DOI: http://dx.doi.org/10.18203/2320-1770.ijrcog20184475

Lipid profile and cardiovascular risk indices of women on various types of contraceptives in the Ho Municipality of Ghana

Ahmed Tijani Bawah, Michael Asamoah Boateng, Francis A. Osei Kuffour, Mohammed Mustapha Seini, Paul Amoah, Huseini Alidu

Abstract


Background: Hormonal contraceptives (HCs) have been successfully used worldwide to prevent pregnancy by inhibiting ovulation and implantation. These contraceptives have effects on lipid metabolism, body fat and blood pressure which are all risk factors for cardio vascular disease (CVD). Some studies have reported that prolonged use of these hormone-based contraceptives have negative effect on cardiovascular risk indices, however, few of such studies have been done in Ghana, hence this study sought to examine the effect of various forms of contraceptives on cardio vascular risk indices in the Volta Region of Ghana.

Methods: Purposive random sampling was employed in selecting women on various forms of contraceptives and aged-matched controls into the study. Fasting blood sample was collected from each participant after overnight fast for 10-16 hours into plain tubes and the sera used to determine lipid profile. Socio-demographic and BMI variables were also analyzed in this case-control study.

Results: Statistically significant differences were observed for Diastolic Blood Pressure (DBP) (p=0.0153), High Density Lipoprotein levels (HDL) (p=0.001), and the atherogenic index (p=0.0101) between the cases and the controls.

Conclusions: The use of HC significantly affects the DBP, HDL and atherogenic index and these could pose substantial risk for the development of CVD.


Keywords


Blood pressure, Cardiovascular disease, Hormonal contraceptive, Implant, Lipid profile, Oral contraceptive

Full Text:

PDF

References


Frempong BA, Ricks M, Sen S, Sumner AE. Effect of low-dose oral contraceptives on metabolic risk factors in African-American women. J Clinic Endocrinol Metabol. 2008;93(6):2097-103.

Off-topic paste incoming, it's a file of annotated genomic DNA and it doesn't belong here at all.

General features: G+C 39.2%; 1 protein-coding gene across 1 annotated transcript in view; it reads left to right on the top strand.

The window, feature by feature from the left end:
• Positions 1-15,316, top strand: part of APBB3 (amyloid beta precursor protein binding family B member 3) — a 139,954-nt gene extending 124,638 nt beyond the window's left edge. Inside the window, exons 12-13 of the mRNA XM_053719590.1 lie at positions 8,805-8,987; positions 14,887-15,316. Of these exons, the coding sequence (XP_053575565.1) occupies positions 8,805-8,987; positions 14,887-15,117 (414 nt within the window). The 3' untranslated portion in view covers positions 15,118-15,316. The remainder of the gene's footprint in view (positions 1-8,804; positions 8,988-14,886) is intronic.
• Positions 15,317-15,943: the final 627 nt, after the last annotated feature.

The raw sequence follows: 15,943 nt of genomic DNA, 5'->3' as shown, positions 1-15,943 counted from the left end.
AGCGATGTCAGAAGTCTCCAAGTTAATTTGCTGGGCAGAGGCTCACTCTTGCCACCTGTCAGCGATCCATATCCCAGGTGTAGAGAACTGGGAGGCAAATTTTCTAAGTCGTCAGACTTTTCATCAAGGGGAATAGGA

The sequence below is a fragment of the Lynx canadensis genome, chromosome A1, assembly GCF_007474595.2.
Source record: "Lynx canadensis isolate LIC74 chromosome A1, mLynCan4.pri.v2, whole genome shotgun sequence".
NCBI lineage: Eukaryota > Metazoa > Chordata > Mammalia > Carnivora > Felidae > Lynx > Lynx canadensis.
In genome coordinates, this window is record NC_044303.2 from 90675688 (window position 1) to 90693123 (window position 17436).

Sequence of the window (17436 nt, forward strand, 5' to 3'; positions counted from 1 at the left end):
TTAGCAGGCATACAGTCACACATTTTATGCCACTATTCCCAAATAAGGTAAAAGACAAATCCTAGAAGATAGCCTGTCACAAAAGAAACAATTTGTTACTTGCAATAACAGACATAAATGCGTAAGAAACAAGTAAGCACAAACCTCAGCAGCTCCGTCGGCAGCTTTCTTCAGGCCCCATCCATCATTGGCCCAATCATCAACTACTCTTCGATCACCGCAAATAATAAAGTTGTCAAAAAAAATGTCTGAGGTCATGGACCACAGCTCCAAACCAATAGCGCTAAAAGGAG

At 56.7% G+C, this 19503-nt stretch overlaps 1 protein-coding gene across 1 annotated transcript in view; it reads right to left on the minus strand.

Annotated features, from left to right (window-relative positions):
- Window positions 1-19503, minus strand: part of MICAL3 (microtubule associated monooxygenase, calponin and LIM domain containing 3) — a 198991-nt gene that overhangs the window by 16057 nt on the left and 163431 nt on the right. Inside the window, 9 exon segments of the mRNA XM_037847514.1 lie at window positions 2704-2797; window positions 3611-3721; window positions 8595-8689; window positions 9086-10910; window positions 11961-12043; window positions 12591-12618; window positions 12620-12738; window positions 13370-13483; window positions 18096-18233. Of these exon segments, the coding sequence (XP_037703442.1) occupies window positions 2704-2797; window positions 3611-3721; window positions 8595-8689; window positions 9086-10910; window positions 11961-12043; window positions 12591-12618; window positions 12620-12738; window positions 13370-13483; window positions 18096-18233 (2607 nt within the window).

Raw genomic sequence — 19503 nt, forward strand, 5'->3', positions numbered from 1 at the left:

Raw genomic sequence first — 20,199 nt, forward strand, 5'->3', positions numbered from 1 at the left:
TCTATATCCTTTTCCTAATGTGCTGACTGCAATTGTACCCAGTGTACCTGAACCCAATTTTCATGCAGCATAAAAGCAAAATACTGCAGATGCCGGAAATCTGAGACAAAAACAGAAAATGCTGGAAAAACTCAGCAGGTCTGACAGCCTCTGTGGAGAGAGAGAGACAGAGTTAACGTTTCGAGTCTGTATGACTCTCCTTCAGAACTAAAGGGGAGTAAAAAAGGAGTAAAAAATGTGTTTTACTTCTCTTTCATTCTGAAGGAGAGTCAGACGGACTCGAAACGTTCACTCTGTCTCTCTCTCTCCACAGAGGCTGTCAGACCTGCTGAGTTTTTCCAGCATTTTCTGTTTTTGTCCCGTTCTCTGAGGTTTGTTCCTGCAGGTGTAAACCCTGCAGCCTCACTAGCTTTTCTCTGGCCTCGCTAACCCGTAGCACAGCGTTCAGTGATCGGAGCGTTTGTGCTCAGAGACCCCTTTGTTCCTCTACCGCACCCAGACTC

Asare GA, Santa S, Ngala RA, Asiedu B, Afriyie D, Amoah AG. Effect of hormonal contraceptives on lipid profile and the risk indices for cardiovascular disease in a Ghanaian community. Int J Women's Health. 2014;6:597.

Health, W. H. O. D. o. R.; Research; Johns Hopkins Bloomberg School of Public Health/Center for Communication Programs, K. F. H. P., Family Planning: A Global Handbook for Providers (2011 Update). 2011.

Kiriwat O, Petyim S. The effects of transdermal contraception on lipid profiles, carbohydrate metabolism and coagulogram in Thai women. Gynecol Endocrinol. 2010;26(5):361-5.

Torkzahrani S, Heidari A, Mostafavi-pour Z, Ahmadi M, Zal F. Amelioration of lipid abnormalities by vitamin therapy in women using oral contraceptives. Clinic Exp Reprod Med. 2014;41(1):15-20.

Crook D, Godsland IF, Wynn V. Oral contraceptives and coronary heart disease: modulation of glucose tolerance and plasma lipid risk factors by progestins. Am J Obstet Gynecol. 1988;158(6):1612-20.

Watanabe RM, Azen CG, Roy SU, Perlman JA, Bergman RN. Defects in carbohydrate metabolism in oral contraceptive users without apparent metabolic risk factors. J Clinic Endocrinol Metabol. 1994;79(5):1277-83.

Enk L, Landgren BM, Lindberg UB, Silfverstolpe G, Crona N. A prospective, one-year study on the effects of two long acting injectable contraceptives (depot-medroxyprogesterone acetate and norethisterone oenanthate) on serum and lipoprotein lipids. Hormone Metabol Res. 1992;24(2):85-9.

LeBlanc ES, Laws A. Benefits and risks of third-generation oral contraceptives. J Gen Internal Med. 1999;14(10):625-32.

Lubianca JN, Faccin CS. Oral contraceptives: a risk factor for uncontrolled blood pressure among hypertensive women. Contracept. 2003;67(1):19-24.

Atthobari J, Gansevoort RT, Visser ST, De Jong PE, De Jong‐van den Berg LT, PREVEND Study Group. The impact of hormonal contraceptives on blood pressure, urinary albumin excretion and glomerular filtration rate. Brit J Clinic Pharmacol. 2007;63(2):224-31.

Lubianca JN, Faccin CS. Oral contraceptives: a risk factor for uncontrolled blood pressure among hypertensive women. Contracept. 2003;67(1):19-24.

Gichuhi JW, Aruasa WK, Oyieke JB, Gichuhi JW. The effect of Depot Medroxyprogesterone acetate contraceptive on body weight and blood pressure in indigenous Kenyan women. Europ Int J Sci Technol. 2014.

Fahmy K, Khairy M, Allam G, Gobran F, Alloush M. Effect of depo-medroxyprogesterone acetate on coagulation factors and serum lipids in Egyptian women. Contracept. 1991;44(4):431-44.

Berenson AB, Rahman M, Wilkinson G. Effect of injectable and oral contraceptives on serum lipids. Obstet Gynecol. 2009;114(4):786-94.

Marshall WJ, Bangert SK. Lipids, lipoproteins and cardiovascular disease. In: Marshall WJ, Bangert SK, eds. Clinical Chemistry. China: Mosby/Elsevier Limited; 2008: 274-275.

Wang Q, Würtz P, Auro K, Morin-Papunen L, Kangas AJ, Soininen P, et al. Effects of hormonal contraception on systemic metabolism: cross-sectional and longitudinal evidence. Int J Epidemiol. 2016;45(5):1445-57.

Amiri M, Tehrani FR, Nahidi F, Kabir A, Azizi F, Carmina E. Effects of oral contraceptives on metabolic profile in women with polycystic ovary syndrome: A meta-analysis comparing products containing cyproterone acetate with third generation progestins. Metabol. 2017;73:22-35.